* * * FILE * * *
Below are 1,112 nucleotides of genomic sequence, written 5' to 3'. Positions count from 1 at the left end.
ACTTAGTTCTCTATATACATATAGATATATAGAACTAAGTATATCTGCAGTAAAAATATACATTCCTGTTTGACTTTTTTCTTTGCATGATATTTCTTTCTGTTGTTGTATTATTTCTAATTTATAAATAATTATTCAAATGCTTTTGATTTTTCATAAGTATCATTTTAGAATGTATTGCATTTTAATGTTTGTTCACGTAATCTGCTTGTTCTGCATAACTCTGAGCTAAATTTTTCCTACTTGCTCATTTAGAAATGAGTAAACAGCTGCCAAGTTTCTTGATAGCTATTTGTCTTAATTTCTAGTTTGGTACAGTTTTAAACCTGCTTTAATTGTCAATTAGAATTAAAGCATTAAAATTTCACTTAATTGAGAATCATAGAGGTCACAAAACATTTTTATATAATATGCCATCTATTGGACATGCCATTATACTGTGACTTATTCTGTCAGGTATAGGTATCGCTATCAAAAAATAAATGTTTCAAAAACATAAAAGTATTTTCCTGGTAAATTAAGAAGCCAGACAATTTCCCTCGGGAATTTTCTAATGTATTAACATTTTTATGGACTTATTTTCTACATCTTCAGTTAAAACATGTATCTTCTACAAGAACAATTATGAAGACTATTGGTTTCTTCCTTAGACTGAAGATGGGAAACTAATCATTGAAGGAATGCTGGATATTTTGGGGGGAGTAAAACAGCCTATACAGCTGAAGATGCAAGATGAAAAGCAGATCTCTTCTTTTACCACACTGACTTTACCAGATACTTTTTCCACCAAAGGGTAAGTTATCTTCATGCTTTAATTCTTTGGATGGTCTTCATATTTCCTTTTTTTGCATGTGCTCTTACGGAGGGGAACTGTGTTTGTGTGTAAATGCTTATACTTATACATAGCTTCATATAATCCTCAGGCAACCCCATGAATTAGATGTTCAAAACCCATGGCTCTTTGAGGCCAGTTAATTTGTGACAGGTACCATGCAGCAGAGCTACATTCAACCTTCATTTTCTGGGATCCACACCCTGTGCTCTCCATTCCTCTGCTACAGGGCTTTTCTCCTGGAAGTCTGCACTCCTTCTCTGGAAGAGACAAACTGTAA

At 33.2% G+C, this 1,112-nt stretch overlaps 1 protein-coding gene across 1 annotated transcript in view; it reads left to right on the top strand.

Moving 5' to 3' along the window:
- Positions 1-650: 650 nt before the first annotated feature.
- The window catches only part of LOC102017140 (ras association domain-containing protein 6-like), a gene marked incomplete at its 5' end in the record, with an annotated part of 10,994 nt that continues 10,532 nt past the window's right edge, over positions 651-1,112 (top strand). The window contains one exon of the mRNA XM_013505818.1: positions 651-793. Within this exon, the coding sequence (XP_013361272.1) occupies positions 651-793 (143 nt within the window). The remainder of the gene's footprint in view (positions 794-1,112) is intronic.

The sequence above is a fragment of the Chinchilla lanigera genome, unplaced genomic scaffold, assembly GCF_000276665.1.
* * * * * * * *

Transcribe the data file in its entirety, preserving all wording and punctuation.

Below are 1,112 nucleotides of genomic sequence, written 5' to 3'. Positions count from 1 at the left end.
ACTTAGTTCTCTATATACATATAGATATATAGAACTAAGTATATCTGCAGTAAAAATATACATTCCTGTTTGACTTTTTTCTTTGCATGATATTTCTTTCTGTTGTTGTATTATTTCTAATTTATAAATAATTATTCAAATGCTTTTGATTTTTCATAAGTATCATTTTAGAATGTATTGCATTTTAATGTTTGTTCACGTAATCTGCTTGTTCTGCATAACTCTGAGCTAAATTTTTCCTACTTGCTCATTTAGAAATGAGTAAACAGCTGCCAAGTTTCTTGATAGCTATTTGTCTTAATTTCTAGTTTGGTACAGTTTTAAACCTGCTTTAATTGTCAATTAGAATTAAAGCATTAAAATTTCACTTAATTGAGAATCATAGAGGTCACAAAACATTTTTATATAATATGCCATCTATTGGACATGCCATTATACTGTGACTTATTCTGTCAGGTATAGGTATCGCTATCAAAAAATAAATGTTTCAAAAACATAAAAGTATTTTCCTGGTAAATTAAGAAGCCAGACAATTTCCCTCGGGAATTTTCTAATGTATTAACATTTTTATGGACTTATTTTCTACATCTTCAGTTAAAACATGTATCTTCTACAAGAACAATTATGAAGACTATTGGTTTCTTCCTTAGACTGAAGATGGGAAACTAATCATTGAAGGAATGCTGGATATTTTGGGGGGAGTAAAACAGCCTATACAGCTGAAGATGCAAGATGAAAAGCAGATCTCTTCTTTTACCACACTGACTTTACCAGATACTTTTTCCACCAAAGGGTAAGTTATCTTCATGCTTTAATTCTTTGGATGGTCTTCATATTTCCTTTTTTTGCATGTGCTCTTACGGAGGGGAACTGTGTTTGTGTGTAAATGCTTATACTTATACATAGCTTCATATAATCCTCAGGCAACCCCATGAATTAGATGTTCAAAACCCATGGCTCTTTGAGGCCAGTTAATTTGTGACAGGTACCATGCAGCAGAGCTACATTCAACCTTCATTTTCTGGGATCCACACCCTGTGCTCTCCATTCCTCTGCTACAGGGCTTTTCTCCTGGAAGTCTGCACTCCTTCTCTGGAAGAGACAAACTGTAA

At 33.2% G+C, this 1,112-nt stretch overlaps 1 protein-coding gene across 1 annotated transcript in view; it reads left to right on the top strand.

Moving 5' to 3' along the window:
- Positions 1-650: 650 nt before the first annotated feature.
- The window catches only part of LOC102017140 (ras association domain-containing protein 6-like), a gene marked incomplete at its 5' end in the record, with an annotated part of 10,994 nt that continues 10,532 nt past the window's right edge, over positions 651-1,112 (top strand). The window contains one exon of the mRNA XM_013505818.1: positions 651-793. Within this exon, the coding sequence (XP_013361272.1) occupies positions 651-793 (143 nt within the window). The remainder of the gene's footprint in view (positions 794-1,112) is intronic.

The sequence above is a fragment of the Chinchilla lanigera genome, unplaced genomic scaffold, assembly GCF_000276665.1.